It has to be said the organisers of The Wimborne Minster Folk Festival couldn't have asked for a better weekend. Mainly sunny, but occasionally overcast, it meant that people took the opportunity to explore both the outdoor and indoor events at the festival and for two of the days, the indoor events included Folk 21 sessions in the afternoon. To learn more about what Folk 21 do, check the link, but essentially it's to allow artists to showcase outside of their area, to try and give organisers at clubs and the like a chance to see artists they might not otherwise get a chance to see as well as provide great entertainment.
Essentially, Folk 21 Showcases are to help support the club and small venue circuit, by helping bands get seen out of their area and give clubs in the area where they are held a chance to see new acts.
One of the things that I liked was that the organisers of Wimborne Minster Folk Festival had placed the Folk 21 Sessions in the mail hall at the Allendale, allowing as many people as possible to see the acts that had travelled from lots of different parts of the country including a couple whose journey could be measured in minutes rather than hours.
There was a bit of a shuffle at the start as the first act had had transport problems and had been unable to turn up, which meant that George Papavgeris who was due to be the onstage compere had to reach for his guitar, giving him the dubious pleasure of having me do the MC bit of welcoming him to the stage.
George is a gregarious out going performer with a number of albums to his credit. He's been involved with folk clubs for more years than he'd probably care to remember and he really knows his way around observational songwriting. George's appearance was much more than a silver lining in the cloud as it meant that acts new to the area had the benefit of a warm up from someone well versed in the art of getting an audience going.
George's set was on the lighter side and perfectly matched the mood of the day, he even played one of my favourite songs of his, "Watermelon Seeds" a song about the need to tender children, even if they can be a bit of a pain. His unexpected set complete he handed the stage over to Manchester singer-songwriter, Little Rach.
Little Rach is an artist that is totally new to me and consequently one of the artists that I was really looking forward to hearing, having absolutely no preconceptions about what I was going to hear except that it was just going to be Little Rach, her voice and guitar.
She surprised everyone by kicking off with a cover version of the 'classic', as opposed to traditional, "You're The One I Want" slowed down and stripped away from being a duet, Little Rach really showed the strength of the song as well as showing that she's an artist that is able to find her own take on songs as well as writing her own.
She explained where her name came from, being somewhat diminutive and called Rachel, she introduced us to few things that might be less obvious, like her love of biscuits. From this point forward she pretty much stuck to her debut "If You Go" and showed that she's a really versatile writer who can move from personal songs and slip easily into more observational material.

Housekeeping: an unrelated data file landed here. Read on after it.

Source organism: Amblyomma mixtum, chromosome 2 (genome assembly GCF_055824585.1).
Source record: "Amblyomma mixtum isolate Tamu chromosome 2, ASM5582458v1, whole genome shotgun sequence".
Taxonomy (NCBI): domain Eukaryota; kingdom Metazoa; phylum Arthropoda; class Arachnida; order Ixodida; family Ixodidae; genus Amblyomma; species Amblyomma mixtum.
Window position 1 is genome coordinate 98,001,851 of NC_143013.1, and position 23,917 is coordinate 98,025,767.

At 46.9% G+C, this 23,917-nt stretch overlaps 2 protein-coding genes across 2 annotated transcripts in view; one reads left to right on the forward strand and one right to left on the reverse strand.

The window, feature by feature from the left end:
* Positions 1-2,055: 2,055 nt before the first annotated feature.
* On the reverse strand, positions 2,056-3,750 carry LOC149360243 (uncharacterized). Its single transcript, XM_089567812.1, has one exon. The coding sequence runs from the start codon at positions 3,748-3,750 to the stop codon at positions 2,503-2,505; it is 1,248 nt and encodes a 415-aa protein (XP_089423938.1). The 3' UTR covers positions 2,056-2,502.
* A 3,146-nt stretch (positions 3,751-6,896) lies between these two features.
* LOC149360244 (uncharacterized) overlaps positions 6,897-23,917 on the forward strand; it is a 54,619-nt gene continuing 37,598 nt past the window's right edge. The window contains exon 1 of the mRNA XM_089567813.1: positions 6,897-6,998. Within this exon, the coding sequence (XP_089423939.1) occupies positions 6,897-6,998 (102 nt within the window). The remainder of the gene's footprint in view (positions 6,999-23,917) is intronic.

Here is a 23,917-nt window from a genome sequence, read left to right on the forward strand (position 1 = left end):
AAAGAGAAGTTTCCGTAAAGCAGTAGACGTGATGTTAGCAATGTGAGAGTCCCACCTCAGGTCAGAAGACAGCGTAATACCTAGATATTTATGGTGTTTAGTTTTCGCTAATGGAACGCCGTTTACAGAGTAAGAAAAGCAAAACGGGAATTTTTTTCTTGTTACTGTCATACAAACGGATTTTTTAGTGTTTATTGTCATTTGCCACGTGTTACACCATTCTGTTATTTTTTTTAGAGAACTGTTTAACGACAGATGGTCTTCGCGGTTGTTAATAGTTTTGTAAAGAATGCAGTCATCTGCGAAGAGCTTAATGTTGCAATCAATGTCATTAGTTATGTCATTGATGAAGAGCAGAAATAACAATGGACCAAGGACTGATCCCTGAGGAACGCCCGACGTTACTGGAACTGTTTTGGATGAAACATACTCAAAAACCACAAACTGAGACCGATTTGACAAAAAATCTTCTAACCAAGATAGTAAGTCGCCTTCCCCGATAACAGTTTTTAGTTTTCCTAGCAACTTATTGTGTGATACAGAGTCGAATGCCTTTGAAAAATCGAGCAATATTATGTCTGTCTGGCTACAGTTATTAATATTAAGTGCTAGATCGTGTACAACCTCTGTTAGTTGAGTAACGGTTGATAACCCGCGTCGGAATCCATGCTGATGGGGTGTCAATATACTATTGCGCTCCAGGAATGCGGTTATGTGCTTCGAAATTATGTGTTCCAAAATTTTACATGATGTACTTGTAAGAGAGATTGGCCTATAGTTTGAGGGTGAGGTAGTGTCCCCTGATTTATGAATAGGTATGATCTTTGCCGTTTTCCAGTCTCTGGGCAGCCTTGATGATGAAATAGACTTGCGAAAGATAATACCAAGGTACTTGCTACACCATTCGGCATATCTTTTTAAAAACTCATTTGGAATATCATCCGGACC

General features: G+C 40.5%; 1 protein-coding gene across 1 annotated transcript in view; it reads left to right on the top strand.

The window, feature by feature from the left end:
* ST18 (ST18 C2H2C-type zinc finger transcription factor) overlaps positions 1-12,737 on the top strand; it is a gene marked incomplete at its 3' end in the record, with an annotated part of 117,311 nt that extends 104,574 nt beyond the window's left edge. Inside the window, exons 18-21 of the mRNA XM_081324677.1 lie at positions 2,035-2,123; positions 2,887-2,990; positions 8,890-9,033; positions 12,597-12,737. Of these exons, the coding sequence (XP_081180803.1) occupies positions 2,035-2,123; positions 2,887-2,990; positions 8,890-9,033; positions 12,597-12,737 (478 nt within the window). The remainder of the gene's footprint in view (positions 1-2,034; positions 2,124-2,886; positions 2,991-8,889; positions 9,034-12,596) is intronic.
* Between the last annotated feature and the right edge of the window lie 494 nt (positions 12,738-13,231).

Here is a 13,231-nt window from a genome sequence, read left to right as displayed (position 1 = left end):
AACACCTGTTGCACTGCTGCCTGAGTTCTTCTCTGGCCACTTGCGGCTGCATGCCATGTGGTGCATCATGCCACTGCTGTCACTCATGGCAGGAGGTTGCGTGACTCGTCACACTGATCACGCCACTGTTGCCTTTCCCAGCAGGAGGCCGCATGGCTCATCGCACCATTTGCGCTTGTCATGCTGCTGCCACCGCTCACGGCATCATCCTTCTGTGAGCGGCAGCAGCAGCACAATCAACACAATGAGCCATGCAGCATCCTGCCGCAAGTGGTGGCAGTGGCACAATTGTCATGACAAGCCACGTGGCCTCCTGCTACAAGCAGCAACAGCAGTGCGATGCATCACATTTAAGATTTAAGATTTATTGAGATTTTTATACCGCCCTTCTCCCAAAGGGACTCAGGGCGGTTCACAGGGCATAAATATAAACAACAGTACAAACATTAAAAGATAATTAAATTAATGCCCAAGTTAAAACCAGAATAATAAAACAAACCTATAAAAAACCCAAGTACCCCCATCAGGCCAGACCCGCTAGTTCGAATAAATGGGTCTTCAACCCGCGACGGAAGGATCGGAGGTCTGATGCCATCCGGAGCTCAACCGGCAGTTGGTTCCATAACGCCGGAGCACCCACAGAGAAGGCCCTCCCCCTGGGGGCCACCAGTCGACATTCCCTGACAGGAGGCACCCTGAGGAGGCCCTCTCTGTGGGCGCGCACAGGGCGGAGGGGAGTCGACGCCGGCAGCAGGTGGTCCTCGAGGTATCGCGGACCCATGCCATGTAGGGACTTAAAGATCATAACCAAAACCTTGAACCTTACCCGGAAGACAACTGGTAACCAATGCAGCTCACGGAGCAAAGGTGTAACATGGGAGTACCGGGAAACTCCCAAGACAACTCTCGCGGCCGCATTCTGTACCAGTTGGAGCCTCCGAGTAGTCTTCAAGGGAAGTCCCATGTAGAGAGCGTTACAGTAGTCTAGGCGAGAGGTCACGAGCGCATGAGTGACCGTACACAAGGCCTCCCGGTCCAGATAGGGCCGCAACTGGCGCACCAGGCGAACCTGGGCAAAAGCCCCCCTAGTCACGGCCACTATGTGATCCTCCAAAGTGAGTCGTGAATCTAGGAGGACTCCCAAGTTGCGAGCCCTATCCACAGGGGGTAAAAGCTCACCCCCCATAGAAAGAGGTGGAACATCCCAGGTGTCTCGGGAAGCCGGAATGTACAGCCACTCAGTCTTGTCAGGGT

Little Rach made a real impression on her audience. She's got a good stage presence and interacts well, not only that she has a voice that can really capture the mood of a piece and hold you there, once she's finished a song that I would guess is her current signature tune, "Made To Love Music" that was an incredibly short silence, where you could have heard the proverbial pin crashing off the floor, before the enthusiastic applause kicked in.
Following Little Rach was the Jess Vincent Trio, three being as big as the bands got although the afternoon. Jess Vincent, one of the runners up for Fatea Song Of The Year 2013, with "Anny Bonny", can perform either solo, a duo with Marcel Rose or a Trio adding current Fatea Male Vocalist of the year, Reg Meuross.
Jess Vincent is an artist that incorporates different parts of the acoustic spectrum into both her writing and her performance, something that really allows her songs to take what they need to sound at their best, rather than being shoehorned into a specific genre. It leads to a very varied set and one that is rich in textures, something helped by the undoubted quality of the musicians around her.
She's an artist that is inspired by a wide of influences and as songs like "Anny Bonny", which went down exceptionally well, show, she is able to look at a life story of a character and compress it into a five minute vignette. In addition to guitar and uke, Jess is one of a growing number of artists making use of the shurti box, sometimes nicknamed the musical brief case, something else that builds that feeling of variety into the set.
The Jess Vincent Trio know how to put on a show and even though the set was shorter than anyone would have liked, the unfortunate downside of sessions, as they were excellent throughout and this highlighted Jess as an artist to keep an eye out for, Jess is currently promoting her current album "Seesaw Dreams".
There are only so many hours in a day and only so many gigs we can get to. We'd really like to expand our national coverage of the live scene as it remains the life blood of music.
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